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In Lurve

Bi-annual Lurve Magazine has set out to challenge the ideals of art and fashion

Independent bi-annual magazine, Lurve exists as a visually striking piece of material putting an emphasis on emerging new talents in all creative fields. Editor Lyna Ahanda attempts to bridge the gaps between fashion, arts and music with beautifully varied content. Whilst exploring contemporary culture beyond the mainstream, they refuse to conform to the trends. With their upcoming third issue they explore the human body to allow the model to be more than a clotheshorse, featuring Terence Koh, Cecile Bortoletti and Carlotta Manaigo. We speak to Ahanda on how it all came about...

Dazed Digital: Why did you start Lurve Magazine?

Lyna Ahanda: I have always been a militant, but unfortunately I've picked up art instead of politics. Starting Lurve was about creating something that could change things. Bringing back fashion and art together.

DD: What does it offer readers that other bi-annual fashion magazines don't?
Lyna Ahanda: A visual aesthetic that is not restricted to the trends, where models of differing colours are part of the system.

DD: What is your background, in Fashion/Journalism/Arts?
Lyna Ahanda: I have studied Art History in Paris, then English at la Sorbonne. I have a Masters degree in Journalism and Creative Writing. I have also contributed as journalist to a number of independent magazines, websites and newspapers.

DD: What's the story behind the name?
Lyna Ahanda: Lurve comes from a conversation between Dianne Keaton and Woody Allen in "Annie Hall" as if lurve was a higher form of love.

"Do you love me? Love is too weak a word. I lerve you. You know, I lo-ove you. I luff you. There are two "f's." I have to invent... of course I love you."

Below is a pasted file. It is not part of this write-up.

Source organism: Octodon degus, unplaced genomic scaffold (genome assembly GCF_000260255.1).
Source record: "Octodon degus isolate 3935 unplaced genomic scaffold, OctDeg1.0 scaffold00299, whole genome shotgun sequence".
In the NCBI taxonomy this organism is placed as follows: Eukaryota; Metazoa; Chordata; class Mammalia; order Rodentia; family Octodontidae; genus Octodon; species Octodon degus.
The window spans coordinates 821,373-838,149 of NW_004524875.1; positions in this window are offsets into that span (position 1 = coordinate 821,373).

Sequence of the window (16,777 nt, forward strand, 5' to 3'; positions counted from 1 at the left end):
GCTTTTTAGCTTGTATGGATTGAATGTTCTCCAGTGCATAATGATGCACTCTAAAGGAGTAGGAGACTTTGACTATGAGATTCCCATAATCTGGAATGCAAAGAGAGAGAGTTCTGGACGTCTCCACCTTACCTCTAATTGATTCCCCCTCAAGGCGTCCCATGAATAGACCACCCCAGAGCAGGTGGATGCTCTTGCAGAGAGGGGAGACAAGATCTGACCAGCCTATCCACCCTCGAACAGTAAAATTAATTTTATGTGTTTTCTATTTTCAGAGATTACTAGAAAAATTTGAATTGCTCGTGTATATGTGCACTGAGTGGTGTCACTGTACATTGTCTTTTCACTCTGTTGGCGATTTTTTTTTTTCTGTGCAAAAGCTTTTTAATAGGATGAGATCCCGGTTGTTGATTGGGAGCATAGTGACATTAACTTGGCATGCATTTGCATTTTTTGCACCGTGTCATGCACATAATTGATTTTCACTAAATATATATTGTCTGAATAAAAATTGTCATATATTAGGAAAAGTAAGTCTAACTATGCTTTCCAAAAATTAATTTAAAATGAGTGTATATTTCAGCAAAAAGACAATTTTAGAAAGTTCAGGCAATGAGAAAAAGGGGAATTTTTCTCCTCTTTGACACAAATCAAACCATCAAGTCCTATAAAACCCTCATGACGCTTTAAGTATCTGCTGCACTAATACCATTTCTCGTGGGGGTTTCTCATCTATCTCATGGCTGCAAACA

My idea was then to create a publication that will be less hermetic to the real world, a magazine that would be challenged by a wider cultural current and that will be able to show our love to fashion and even more.

DD: What is going in your next issue?
Lyna Ahanda: The theme of our third issue is 'beyond the body proper'. We are trying to explore the concept of the body as an envelope allowing the model to be more than a simple way to display clothes. In a series of editorials with Terence Koh, Chadwick Tyler, Cecile Bortoletti and Carlotta Manaigo, the models are taking part in this sort of role play.

As a salute to Spring and an homage to Pina Bausch, models reinterpret Stravinsky’s ‘Le Sacré du Printemps’ (The Rite of Spring’) choreographed by Bausch, wearing pieces from Damir Doma’s Spring/Summer 2010 collection. The story was art directed by Begum Boré and photographed by Terence Koh. The Carlotta Manaigo story was inspired by Eadward Muybridge's 'human movement' plates, and the shoot is a metaphor representing a birth, and blossoming new life. Whilst the Cecile Bortoletti cover story is her own take on Francis Bacon's "Three Studies for A Self-Portrait."

DD: How do you pick your content?
Lyna Ahanda: I have worked a lot with art director Begum Boré on this issue. We wanted to work around the theme of the body: body image, and the body's limit but also plays with seasons as this is our Spring issue. We went from this idea of describing the body as a political and social weapon to something more poetic and pure, using different types of people, stranges and unique beauties.